|Directory of U.S. Military Rockets and Missiles|
|Copyright © 2001 Andreas Parsch|
The Mace was a development of the TM-61 Matador missile, and as such was initially designated TM-61B Matador B. The main reasons for the new development were the Matador's radio-controlled guidance system, which was limited in range and easily jammable, and the fact that the Matador missile system was very cumbersome to move and set up for firing.
The Mace missile had redesigned airframe, with smaller wings and a longer fuselage. The larger internal volume increased range to about 1300 km (800 miles). Additionally, the missile was transported fully assembled (except booster) on its zero-length launch trailer.
|Photo: Rob Svirskas, CCAFS Virtual Tour|
The most important change, however, was the new guidance system, called ATRAN (Automatic Terrain Recognition And Navigation). The ATRAN system, developed by Goodyear, matched the radar return of the surface with pre-preprogrammed radar images, thereby enabling the missile to follow a predetermined course. ATRAN was essentially the first application of the modern TERCOM (Terrain Contour Matching) guidance principle. The system was fully autonomous and jamming-resistant. The disadvantage, however, was the necessity to obtain radar images of the potential target areas, which was not an easy task in the 1950's.
Flight testing of the YTM-61B began in 1956, and recoverable test missiles were designated QYTM-61B (the prefix - Q in front of Y - looks strange, but it is from official reports). Because the missile was significantly different from the original TM-61 Matador, the YTM-61B/TM-61B Matador B was redesignated as YTM-76/TM-76 Mace in early 1958. The production version was designated TM-76A. The first squadron of TM-76A became operational in 1959, and Mace soon replaced many existing Matador missiles.
|Photo: Paul F. Dion, via Dennis Keasling|
The TM-76B Mace B, development of which started in 1959, had an AC Spark Plug "AChiever" inertial guidance system instead of ATRAN. This allowed the Mace B to fly at high-altitude, which almost doubled the missile's range. An inertial guidance system requires the exact coordinates of the launch location. In the 1950's/60's, this required an accurate survey of the launch site which ruled out mobile use of the TM-76B. It was therefore based in fixed, semi-hardended shelters. As a compensation, launch times could be very short. The first TM-76B launch occurred on 11 July 1960, and the first operational missiles were deployed in 1961.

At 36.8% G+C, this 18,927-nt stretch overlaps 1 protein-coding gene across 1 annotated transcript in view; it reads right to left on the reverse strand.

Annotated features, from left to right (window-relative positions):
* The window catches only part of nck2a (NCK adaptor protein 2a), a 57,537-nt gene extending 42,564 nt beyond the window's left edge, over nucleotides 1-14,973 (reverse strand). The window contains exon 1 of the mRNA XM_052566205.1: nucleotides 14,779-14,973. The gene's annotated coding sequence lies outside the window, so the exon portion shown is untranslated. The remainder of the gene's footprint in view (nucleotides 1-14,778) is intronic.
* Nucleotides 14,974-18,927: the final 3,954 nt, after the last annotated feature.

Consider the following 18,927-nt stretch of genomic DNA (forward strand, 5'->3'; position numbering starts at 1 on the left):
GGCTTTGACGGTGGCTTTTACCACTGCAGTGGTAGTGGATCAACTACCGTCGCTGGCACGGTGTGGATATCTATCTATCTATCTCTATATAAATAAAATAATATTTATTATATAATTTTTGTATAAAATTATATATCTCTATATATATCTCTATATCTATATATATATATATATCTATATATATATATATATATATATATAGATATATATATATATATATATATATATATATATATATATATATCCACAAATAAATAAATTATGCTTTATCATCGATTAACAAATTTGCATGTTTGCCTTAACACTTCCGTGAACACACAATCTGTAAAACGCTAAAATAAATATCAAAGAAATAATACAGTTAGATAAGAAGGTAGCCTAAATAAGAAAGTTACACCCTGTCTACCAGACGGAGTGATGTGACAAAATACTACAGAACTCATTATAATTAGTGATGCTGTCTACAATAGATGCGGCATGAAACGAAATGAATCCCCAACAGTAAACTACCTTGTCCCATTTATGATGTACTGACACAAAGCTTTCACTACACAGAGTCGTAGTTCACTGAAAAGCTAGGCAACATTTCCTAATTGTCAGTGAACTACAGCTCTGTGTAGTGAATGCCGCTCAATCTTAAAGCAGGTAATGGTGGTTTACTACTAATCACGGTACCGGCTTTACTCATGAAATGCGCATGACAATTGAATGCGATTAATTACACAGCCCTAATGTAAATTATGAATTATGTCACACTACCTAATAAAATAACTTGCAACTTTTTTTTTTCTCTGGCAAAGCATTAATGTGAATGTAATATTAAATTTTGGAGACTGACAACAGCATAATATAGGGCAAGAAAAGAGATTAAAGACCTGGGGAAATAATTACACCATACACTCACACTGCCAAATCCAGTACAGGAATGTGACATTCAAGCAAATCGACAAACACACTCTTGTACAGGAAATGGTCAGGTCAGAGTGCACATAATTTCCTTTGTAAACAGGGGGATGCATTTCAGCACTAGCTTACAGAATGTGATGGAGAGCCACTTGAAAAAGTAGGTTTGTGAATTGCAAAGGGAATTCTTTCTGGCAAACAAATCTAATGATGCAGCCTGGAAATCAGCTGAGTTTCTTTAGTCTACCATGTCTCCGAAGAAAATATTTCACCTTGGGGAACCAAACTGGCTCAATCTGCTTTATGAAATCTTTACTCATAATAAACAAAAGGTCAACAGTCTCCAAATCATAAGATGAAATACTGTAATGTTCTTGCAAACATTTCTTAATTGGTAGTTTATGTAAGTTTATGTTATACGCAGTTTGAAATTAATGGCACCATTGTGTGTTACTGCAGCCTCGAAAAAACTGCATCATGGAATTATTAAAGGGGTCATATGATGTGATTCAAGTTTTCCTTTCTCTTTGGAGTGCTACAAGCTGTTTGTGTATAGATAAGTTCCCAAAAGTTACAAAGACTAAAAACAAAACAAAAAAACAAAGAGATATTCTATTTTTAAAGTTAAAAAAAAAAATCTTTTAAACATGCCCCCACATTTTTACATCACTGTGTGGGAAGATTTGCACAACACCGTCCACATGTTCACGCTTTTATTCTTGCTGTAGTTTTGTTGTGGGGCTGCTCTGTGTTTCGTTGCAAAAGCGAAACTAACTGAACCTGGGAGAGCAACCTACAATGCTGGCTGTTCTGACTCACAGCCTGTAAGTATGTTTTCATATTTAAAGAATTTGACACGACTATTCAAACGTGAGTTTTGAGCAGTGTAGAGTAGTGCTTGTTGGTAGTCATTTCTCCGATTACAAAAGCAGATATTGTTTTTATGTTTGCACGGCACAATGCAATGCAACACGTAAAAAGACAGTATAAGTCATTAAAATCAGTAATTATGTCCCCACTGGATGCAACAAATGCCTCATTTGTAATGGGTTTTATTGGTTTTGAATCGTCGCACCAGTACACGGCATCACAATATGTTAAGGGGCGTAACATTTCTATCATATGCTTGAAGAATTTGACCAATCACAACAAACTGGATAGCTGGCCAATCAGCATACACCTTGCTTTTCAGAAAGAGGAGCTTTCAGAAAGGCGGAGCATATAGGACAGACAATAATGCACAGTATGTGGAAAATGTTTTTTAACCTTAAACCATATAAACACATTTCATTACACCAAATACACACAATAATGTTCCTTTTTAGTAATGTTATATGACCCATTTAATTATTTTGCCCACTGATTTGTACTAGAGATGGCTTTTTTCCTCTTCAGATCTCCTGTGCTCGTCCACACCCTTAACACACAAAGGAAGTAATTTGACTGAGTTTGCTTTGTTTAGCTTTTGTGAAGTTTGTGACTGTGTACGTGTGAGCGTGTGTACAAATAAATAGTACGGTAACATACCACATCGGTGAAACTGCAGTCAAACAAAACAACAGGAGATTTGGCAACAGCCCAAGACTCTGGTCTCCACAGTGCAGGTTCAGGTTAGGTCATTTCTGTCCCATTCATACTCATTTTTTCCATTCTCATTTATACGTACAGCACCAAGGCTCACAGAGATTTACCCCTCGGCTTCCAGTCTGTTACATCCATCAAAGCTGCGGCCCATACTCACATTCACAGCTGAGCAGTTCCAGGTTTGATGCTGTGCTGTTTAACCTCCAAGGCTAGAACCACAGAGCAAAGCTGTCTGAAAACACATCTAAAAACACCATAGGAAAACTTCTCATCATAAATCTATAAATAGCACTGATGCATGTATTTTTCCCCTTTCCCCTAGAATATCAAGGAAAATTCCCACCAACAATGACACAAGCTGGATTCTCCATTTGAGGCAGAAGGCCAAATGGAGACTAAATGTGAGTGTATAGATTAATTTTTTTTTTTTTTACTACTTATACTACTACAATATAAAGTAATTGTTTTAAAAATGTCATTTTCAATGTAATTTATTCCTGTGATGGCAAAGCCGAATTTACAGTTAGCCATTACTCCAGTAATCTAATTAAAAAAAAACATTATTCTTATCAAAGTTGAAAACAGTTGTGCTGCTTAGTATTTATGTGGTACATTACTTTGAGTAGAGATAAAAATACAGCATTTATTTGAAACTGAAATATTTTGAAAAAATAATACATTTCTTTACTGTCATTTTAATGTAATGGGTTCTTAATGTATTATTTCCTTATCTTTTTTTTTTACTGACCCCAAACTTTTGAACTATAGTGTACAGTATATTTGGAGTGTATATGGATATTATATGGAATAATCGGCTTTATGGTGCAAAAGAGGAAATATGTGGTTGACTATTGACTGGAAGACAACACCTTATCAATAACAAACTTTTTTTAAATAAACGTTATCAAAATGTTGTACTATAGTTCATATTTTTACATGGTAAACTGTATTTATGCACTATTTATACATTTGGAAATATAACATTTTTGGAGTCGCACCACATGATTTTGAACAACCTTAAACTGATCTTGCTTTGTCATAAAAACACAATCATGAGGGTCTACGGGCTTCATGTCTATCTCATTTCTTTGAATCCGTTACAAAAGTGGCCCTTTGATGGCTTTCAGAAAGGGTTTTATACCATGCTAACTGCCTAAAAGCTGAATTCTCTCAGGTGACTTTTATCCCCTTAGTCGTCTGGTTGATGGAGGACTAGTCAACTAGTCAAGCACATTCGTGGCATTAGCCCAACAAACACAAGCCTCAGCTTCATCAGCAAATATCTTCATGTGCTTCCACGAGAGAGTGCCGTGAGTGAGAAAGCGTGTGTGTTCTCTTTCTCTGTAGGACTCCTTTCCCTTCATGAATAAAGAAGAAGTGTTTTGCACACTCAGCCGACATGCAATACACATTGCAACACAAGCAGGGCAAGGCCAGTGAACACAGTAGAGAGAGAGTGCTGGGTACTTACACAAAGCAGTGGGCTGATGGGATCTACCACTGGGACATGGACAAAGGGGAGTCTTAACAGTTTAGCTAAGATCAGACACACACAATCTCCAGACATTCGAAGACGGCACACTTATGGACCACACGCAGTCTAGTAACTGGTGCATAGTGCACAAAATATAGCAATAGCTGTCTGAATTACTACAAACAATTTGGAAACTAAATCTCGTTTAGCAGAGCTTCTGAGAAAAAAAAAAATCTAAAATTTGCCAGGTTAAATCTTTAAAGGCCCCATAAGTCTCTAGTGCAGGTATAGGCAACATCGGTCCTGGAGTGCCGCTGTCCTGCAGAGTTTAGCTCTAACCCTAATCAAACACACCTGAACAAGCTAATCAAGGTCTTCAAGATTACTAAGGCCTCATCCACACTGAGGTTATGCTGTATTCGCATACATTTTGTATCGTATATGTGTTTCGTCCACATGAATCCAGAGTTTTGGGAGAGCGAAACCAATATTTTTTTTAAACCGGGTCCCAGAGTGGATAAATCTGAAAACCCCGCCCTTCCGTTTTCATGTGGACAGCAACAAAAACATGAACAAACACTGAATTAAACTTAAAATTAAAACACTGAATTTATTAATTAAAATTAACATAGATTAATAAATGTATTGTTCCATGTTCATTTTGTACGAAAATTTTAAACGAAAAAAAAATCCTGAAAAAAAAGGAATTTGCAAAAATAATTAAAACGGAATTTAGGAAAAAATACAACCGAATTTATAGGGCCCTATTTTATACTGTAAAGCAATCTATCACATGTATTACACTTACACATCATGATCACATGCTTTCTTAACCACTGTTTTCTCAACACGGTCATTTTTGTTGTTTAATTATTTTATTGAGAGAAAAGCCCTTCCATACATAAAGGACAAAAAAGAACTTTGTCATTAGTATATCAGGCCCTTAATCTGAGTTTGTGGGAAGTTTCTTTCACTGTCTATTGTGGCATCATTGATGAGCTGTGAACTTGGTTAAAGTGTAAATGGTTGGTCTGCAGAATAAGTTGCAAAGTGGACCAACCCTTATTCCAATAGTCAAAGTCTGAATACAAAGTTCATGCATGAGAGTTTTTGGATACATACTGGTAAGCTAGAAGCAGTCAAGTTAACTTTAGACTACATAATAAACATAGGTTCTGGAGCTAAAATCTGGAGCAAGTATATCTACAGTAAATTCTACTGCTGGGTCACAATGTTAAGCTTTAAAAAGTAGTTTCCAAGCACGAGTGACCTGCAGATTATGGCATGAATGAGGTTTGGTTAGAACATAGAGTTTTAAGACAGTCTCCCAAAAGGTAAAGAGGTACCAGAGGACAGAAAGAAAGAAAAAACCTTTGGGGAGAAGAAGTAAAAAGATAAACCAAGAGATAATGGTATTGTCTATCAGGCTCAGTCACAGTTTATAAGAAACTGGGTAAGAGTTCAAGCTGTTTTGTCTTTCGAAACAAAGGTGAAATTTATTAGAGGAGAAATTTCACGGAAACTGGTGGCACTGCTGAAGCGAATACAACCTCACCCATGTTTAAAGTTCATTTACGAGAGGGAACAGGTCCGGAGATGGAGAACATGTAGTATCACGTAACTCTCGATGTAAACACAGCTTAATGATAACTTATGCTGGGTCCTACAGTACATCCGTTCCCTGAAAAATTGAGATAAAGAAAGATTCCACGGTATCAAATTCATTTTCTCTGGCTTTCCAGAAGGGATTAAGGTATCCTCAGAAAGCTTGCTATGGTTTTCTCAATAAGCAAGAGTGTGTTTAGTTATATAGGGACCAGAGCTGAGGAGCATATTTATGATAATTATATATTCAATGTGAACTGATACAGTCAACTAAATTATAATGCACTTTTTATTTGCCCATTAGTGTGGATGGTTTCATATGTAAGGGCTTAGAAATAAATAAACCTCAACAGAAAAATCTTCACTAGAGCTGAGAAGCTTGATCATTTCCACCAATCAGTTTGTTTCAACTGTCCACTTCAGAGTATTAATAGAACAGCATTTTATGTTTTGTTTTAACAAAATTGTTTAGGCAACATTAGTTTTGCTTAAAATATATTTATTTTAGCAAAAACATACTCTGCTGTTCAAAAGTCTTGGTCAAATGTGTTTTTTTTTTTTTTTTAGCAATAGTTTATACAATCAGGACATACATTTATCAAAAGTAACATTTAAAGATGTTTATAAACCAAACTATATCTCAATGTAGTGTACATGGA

Im 1963, the TM-76 Mace was redesignated in the M-13 series. Originally, the TM-76 development vehicles became MGM-13A, the TM-76A became MGM-13B, and the TM-76B became CGM-13C. The change of the TM-76A/B suffix letters to B/C caused some confusion, and because the developmental vehicles were no longer relevant anyway, the designations were changed again in 1964. The TM-76/MGM-13A was dropped, the TM-76A/MGM-13B became MGM-13A, and the TM-76B/CGM-13C became CGM-13B. The following table should clarify this:
In 1965, Secretary of Defense Robert McNamary decided that the Army's MGM-31A Pershing missile should replace the USAF's Mace, mainly because of the Pershing's high-speed launch ability. By 1966, the MGM-13A had been withdrawn, and by 1971 the Mace was no longer in active service. The remaining missiles were used as full-size target drones. As such, the MGM-13A was redesignated MQM-13A, and the CGM-13B became MQM-13B.
Note: Data given by several sources show slight variations. Figures given below may therefore be inaccurate!
Data for TM-76A (MGM-13A), except where noted:
|Length||13.6 m (44 ft 9 in)|
|Wingspan||7.0 m (22 ft 11 in)|
|Diameter||1.2 m (4 ft 6 in)|
|Weight||8500 kg (18750 lb)|
|Speed||1040 km/h (650 mph); Mach 0.9|
|Ceiling||12200 m (40000 ft)|
|Range||1300 km (800 miles); TM-76B: 2400 km (1500 miles)|
Cruise: Allison J33-A-41; 23 kN (5200 lb)|
Booster: Thiokol solid-fuel rocket; 430 kN (97000 lb)
|Warhead||W-28 thermonuclear warhead (1.1 MT)|
 James N. Gibson: "Nuclear Weapons of the United States", Schiffer Publishing Ltd, 1996
 Kenneth P.Werrell: "The Evolution of the Cruise Missile", Air University Press, 1985
 Bill Gunston: "The Illustrated Encyclopedia of Rockets and Missiles", Salamander Books Ltd, 1979
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